Brendan Gallagher has always been told that he was too small. He was the smallest player on the ice, the smallest student in his class, a ninth round pick in the WHL draft…he could go on forever. As a result, people told him that he would never see his dream come true, that he would never play in the National Hockey League. Right now, that dream is looking like it’ll be coming true a lot sooner than everyone thought.
Born in Edmonton, Gallagher is currently a sniper for the Vancouver Giants of the Western Hockey League. He’s listed at 5-foot-9, 178 pounds, but some say he plays the game of a 6-foot-3, 200 pound power forward. His size has always put him at a slight disadvantage against bigger competition, but it’s never stopped him from trying to be the hardest working player on the ice.
“I’ve always been told I was too small,” Gallagher said in an interview with the Montreal Gazette. “I was always the smallest guy out there. I learned to deal with it at a young age. It’s something that never really bothered me. I was always able to do what I wanted to do. “
In the 2010 NHL Draft, Brendan Gallagher was selected in the fifth round, 147th overall, by the Montreal Canadiens. The Habs signed him to an entry-level contract in November. He has the chippiness and edge to his game that all teams look for in smaller players, so it’s came as no surprise when in the same interview, he said this:
“I really enjoyed watching Brad Marchand in the playoffs or Brian Gionta in Montreal,” Gallagher said. “Martin St. Louis – I’ve admired him my whole life. Those smaller guys, I really watch closely. The one thing they all do is compete. They’re very competitive players, and if you ask anyone about them, they’re very hard to play against.”
When you watch Gallagher play, you’ll notice right away that he’s not afraid of very many people on the ice. You’ll see that he drives the net hard every time, and is quite willing to take a shot in the face from a bigger defender if it means it’ll spark his team. Being a small player, speed is a must-have, so in the summer he worked with a power skating coach to improve his quickness. As a result, it’s very common to see Gallagher speeding down the wing looking for a pass.
After four games with Team Canada in the 2012 World Junior Championship’s, Gallagher has two goals and an assist. He’s played great so far, and if it hasn’t been maximized already, he’s likely to really step up his intensity in the medal round. He earned an invitation to Team Canada’s summer camp after scoring 44 goals and recording 91 points for the Giants in 66 games last season. So far this year, he has 46 points in 28 games played for them. Clearly, point production at the major junior level isn’t an issue, however, whether he can do it in the NHL is the million dollar question.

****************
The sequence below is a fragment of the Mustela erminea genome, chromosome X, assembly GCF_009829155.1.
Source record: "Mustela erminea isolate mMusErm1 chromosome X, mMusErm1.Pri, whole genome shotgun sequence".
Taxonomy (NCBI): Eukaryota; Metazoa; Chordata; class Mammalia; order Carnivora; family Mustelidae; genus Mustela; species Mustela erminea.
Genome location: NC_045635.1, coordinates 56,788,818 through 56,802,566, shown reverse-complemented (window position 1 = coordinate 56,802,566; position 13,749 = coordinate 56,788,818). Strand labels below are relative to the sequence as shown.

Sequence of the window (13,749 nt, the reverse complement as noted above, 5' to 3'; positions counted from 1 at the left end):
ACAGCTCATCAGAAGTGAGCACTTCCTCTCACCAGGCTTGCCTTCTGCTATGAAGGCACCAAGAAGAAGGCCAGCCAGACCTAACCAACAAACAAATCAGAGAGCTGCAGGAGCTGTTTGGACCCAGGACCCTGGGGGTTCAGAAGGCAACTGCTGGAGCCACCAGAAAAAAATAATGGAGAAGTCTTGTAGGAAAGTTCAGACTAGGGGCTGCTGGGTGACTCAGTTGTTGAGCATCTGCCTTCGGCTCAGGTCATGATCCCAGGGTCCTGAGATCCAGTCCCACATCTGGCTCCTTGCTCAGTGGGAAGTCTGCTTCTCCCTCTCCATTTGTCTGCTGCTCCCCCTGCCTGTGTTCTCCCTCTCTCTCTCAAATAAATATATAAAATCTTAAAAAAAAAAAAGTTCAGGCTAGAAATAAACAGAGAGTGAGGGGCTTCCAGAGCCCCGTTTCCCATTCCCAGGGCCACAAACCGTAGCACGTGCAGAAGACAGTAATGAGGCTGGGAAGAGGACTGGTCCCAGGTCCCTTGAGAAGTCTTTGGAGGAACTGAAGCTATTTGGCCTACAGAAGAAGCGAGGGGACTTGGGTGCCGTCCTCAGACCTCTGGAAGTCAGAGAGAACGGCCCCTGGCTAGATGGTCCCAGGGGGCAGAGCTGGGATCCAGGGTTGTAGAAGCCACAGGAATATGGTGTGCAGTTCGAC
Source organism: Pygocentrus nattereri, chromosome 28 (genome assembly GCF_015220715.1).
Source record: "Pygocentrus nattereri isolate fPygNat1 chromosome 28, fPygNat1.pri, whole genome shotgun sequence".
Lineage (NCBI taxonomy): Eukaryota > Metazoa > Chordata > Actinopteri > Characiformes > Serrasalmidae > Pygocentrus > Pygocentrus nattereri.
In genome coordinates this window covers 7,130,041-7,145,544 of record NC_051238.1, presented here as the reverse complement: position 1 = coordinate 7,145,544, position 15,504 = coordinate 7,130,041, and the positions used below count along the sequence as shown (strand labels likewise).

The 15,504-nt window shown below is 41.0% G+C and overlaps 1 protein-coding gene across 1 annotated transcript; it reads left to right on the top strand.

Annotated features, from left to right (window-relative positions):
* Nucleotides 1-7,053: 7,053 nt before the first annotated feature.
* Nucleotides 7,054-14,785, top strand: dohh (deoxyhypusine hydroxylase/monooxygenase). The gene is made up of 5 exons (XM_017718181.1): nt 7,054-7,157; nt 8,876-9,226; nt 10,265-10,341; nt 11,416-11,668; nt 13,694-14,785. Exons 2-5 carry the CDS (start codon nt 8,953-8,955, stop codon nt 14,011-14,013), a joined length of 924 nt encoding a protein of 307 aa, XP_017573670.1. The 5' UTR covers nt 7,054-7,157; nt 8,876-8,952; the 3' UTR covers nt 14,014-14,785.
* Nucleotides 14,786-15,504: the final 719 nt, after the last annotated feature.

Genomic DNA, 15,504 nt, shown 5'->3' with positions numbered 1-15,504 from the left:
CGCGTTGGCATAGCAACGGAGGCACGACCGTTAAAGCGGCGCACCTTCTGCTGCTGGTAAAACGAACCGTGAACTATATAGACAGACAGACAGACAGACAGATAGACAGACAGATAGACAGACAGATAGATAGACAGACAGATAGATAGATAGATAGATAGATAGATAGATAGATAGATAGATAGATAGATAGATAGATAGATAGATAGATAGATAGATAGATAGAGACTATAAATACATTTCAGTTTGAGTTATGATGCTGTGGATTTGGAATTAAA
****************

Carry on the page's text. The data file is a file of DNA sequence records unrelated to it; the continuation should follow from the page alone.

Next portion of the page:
“He’s a character guy,” said Team Canada captain Jaden Schwartz in an Edmonton Journal article. “He’s a fun guy to have around, but he’s definitely a hard worker when he needs to be.”
Brendan’s father, Ian Gallagher, who is also the strength and conditioning coach for the Vancouver Giants, says that his son has always been really competitive, no matter what sport he’s playing. Giants head coach Don Hay – also known as the head coach of Team Canada – has no time for lazy, sloppy practices, meaning the right-winger goes all out even when he’s going up against his own teammates.
With all he’s had to overcome, Gallagher isn’t slow to admit that it felt amazing when he found out that he made the World Junior team.
“It was great to get that knock on the door knowing you’ve made the team,” said Gallagher, 19, told the Vancouver Sun. “It was pretty special. When you’re growing up in Canada as a little kid, you kind of dream of this moment. It was a really cool morning for all of us.”
At the moment he’s the living the dream. He’s one of Canada’s top junior hockey players, he’s signed an NHL contract, and he’s playing for his country at the World Juniors. However, Gallagher know’s that he’s still got a long way to go before becoming a full-time NHLer, and make his childhood dream come true.
David O’Connor is a managing editor with the Sunbelt Hockey Journal. His writing has been on the Los Angeles Times’ website, among other places. O’Connor also does some scouting work for the local Junior B hockey club. Please feel free to contact him at email@example.com.